Publications by authors named "Thomas Schaible"

92 Publications

Spontaneous breathing approach in mild congenital diaphragmatic hernia: A resuscitation algorithm.

Front Pediatr 2022 18;10:945090. Epub 2022 Jul 18.

The Ritchie Centre, Hudson Institute for Medical Research, Monash University, Melbourne, VIC, Australia.

Background: Infants with a congenital diaphragmatic hernia (CDH) and expected mild pulmonary hypoplasia have an estimated survival rate of 90%. Current guidelines for delivery room management do not consider the individual patient's disease severity, but an individualized approach with spontaneous breathing instead of routine mechanical ventilation could be beneficial for the mildest cases. We developed a resuscitation algorithm for this individualized approach serving two purposes: improving the success rate by structuring the approach and providing a guideline for other centers.

Methods: An initial algorithm was discussed with all local stakeholders. Afterwards, the resulting algorithm was refined using input from international experts.

Results: Eligible CDH infants: left-sided defect, observed to expected lung-to-head ratio ≥50%, gestational age at birth ≥37.0 weeks, and no major associated structural or genetic abnormalities. To facilitate fetal-to-neonatal transition, we propose to start stabilization with non-invasive respiratory support and to adjust this individually.

Conclusions: Infants with mild CDH might benefit from an individualized approach for neonatal resuscitation. Herein, we present an algorithm that could serve as guidance for centers implementing this.
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http://dx.doi.org/10.3389/fped.2022.945090DOI Listing
http://www.ncbi.nlm.nih.gov/pmc/articles/PMC9339647PMC
July 2022

Impact of Time Point of Extracorporeal Membrane Oxygenation on Mortality and Morbidity in Congenital Diaphragmatic Hernia: A Single-Center Case Series.

Children (Basel) 2022 Jul 1;9(7). Epub 2022 Jul 1.

Department of Neonatology, University Children's Hospital Mannheim, University of Heidelberg, 68167 Mannheim, Germany.

Since there are no data available on the influence of the time point of ECMO initiation on morbidity and mortality in patients with congenital diaphragmatic hernia (CDH), we investigated whether early initiation of ECMO after birth is associated with a beneficial outcome in severe forms of CDH. All neonates with CDH admitted to our institution between 2010 until 2020 and undergoing ECMO treatment were included in this study and divided into four different groups: (1) ECMO initiation < 12 h after birth ( = 143), (2) ECMO initiation between 12-24 h after birth ( = 31), (3) ECMO initiation between 24-120 h after birth ( = 48) and (4) ECMO initiation > 120 h after birth ( = 14). The mortality rate in the first (34%) and fourth group (43%) was high and in the second group (23%) and third group (12%) rather low. The morbidity, characterized by chronic lung disease (CLD), did not differ significantly in the three groups; only patients in which ECMO was initiated >120 h after birth had an increased rate of severe CLD. Our data, although not randomized and limited due to small study groups, suggest that very early need for ECMO and ECMO initiation > 120 h after birth is associated with increased mortality.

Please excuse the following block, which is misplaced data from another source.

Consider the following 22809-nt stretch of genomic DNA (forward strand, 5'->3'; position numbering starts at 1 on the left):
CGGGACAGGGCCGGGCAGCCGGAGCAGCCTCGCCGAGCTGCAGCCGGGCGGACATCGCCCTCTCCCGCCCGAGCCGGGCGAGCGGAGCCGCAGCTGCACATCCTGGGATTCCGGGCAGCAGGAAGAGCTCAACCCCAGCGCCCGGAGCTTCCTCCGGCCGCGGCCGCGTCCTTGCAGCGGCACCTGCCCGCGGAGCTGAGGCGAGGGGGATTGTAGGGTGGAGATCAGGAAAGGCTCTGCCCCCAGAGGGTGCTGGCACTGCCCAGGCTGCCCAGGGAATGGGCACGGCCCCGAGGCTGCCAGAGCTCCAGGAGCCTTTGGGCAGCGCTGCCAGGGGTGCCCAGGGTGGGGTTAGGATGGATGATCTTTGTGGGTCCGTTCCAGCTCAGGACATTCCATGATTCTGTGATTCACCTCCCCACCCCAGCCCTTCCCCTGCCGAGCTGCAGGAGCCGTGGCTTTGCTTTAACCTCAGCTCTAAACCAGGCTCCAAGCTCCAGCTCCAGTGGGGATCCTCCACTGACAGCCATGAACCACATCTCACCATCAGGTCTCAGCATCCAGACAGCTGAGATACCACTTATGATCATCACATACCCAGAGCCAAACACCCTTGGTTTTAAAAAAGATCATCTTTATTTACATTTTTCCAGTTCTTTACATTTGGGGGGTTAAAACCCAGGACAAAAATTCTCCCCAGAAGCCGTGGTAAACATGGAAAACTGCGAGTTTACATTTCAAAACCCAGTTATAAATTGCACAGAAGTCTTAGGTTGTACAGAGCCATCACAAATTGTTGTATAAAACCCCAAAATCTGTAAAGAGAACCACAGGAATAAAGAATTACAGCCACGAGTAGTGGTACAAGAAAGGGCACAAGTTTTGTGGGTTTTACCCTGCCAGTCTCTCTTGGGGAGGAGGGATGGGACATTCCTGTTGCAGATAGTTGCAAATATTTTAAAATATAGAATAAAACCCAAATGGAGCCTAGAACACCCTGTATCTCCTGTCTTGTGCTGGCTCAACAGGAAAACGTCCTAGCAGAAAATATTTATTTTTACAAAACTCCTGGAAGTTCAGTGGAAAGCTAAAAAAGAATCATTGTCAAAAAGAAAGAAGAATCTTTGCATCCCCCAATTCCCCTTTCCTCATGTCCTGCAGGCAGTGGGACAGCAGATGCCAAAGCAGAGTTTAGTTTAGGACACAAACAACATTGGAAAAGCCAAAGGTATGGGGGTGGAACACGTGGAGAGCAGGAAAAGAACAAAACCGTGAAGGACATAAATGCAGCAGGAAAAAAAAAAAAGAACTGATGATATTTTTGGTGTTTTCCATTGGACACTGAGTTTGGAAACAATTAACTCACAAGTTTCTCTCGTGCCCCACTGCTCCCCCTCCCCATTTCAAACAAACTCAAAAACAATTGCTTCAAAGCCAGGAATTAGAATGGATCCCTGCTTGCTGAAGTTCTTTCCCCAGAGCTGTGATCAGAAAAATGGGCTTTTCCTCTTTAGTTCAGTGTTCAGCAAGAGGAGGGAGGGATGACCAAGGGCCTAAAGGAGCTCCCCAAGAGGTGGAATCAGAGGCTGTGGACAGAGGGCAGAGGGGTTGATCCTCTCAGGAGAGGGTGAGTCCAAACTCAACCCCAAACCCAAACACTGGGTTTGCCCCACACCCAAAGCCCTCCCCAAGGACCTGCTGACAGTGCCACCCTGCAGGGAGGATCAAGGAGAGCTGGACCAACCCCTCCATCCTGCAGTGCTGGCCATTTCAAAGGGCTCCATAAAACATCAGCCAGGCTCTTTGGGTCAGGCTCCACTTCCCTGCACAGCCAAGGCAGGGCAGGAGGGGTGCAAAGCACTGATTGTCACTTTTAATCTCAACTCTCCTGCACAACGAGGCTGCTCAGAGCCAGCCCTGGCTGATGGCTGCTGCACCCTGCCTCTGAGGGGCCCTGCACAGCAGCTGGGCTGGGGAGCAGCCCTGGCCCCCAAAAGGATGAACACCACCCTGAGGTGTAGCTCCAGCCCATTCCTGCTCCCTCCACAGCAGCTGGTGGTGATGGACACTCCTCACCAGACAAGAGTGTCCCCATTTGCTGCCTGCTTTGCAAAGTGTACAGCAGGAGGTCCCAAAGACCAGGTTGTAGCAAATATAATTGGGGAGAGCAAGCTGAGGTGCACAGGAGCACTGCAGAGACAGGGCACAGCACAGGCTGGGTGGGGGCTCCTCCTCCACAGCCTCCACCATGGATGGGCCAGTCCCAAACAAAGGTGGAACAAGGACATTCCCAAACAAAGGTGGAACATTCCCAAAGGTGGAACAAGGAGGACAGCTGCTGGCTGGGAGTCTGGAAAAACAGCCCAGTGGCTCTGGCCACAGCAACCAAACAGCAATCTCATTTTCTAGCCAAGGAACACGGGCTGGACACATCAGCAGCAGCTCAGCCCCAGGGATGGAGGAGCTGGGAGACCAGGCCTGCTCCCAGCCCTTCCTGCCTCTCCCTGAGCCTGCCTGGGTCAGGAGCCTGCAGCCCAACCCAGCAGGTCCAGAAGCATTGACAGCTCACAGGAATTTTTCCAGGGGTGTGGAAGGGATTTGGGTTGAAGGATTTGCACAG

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http://dx.doi.org/10.3390/children9070986DOI Listing
http://www.ncbi.nlm.nih.gov/pmc/articles/PMC9315500PMC
July 2022

Chronic Lung Disease Following Neonatal Extracorporeal Membrane Oxygenation: A Single-Center Experience.

Front Pediatr 2022 8;10:909862. Epub 2022 Jul 8.

Department of Neonatology, University Children's Hospital Mannheim, University of Heidelberg, Mannheim, Germany.

Objective: To assess the incidence and severity of chronic lung disease (CLD) after neonatal extracorporeal membrane oxygenation (ECMO) and to identify factors associated with its development.

Methods: A retrospective observational study in a neonatal ECMO center was conducted. All neonates who received support with ECMO in our institution between January 2019 and October 2021 were included and their pulmonary outcome was investigated.

Results: A total of 91 patients [60 with congenital diaphragmatic hernia (CDH), 26 with meconium aspiration syndrome, and 5 with other diagnoses] were included in this study. Sixty-eight (75%) neonates survived. Fifty-two (76%) ECMO survivors developed CLD. There was no statistical difference between patients with and without CLD with regard to gender or gestational age. Patients with CLD had lower birth weight, were younger at the initiation of ECMO, and required longer ECMO runs. Patients with CDH developed CLD more often than infants with other underlying diseases (94 vs. 60%). Seventeen ECMO survivors (25%) developed severe CLD.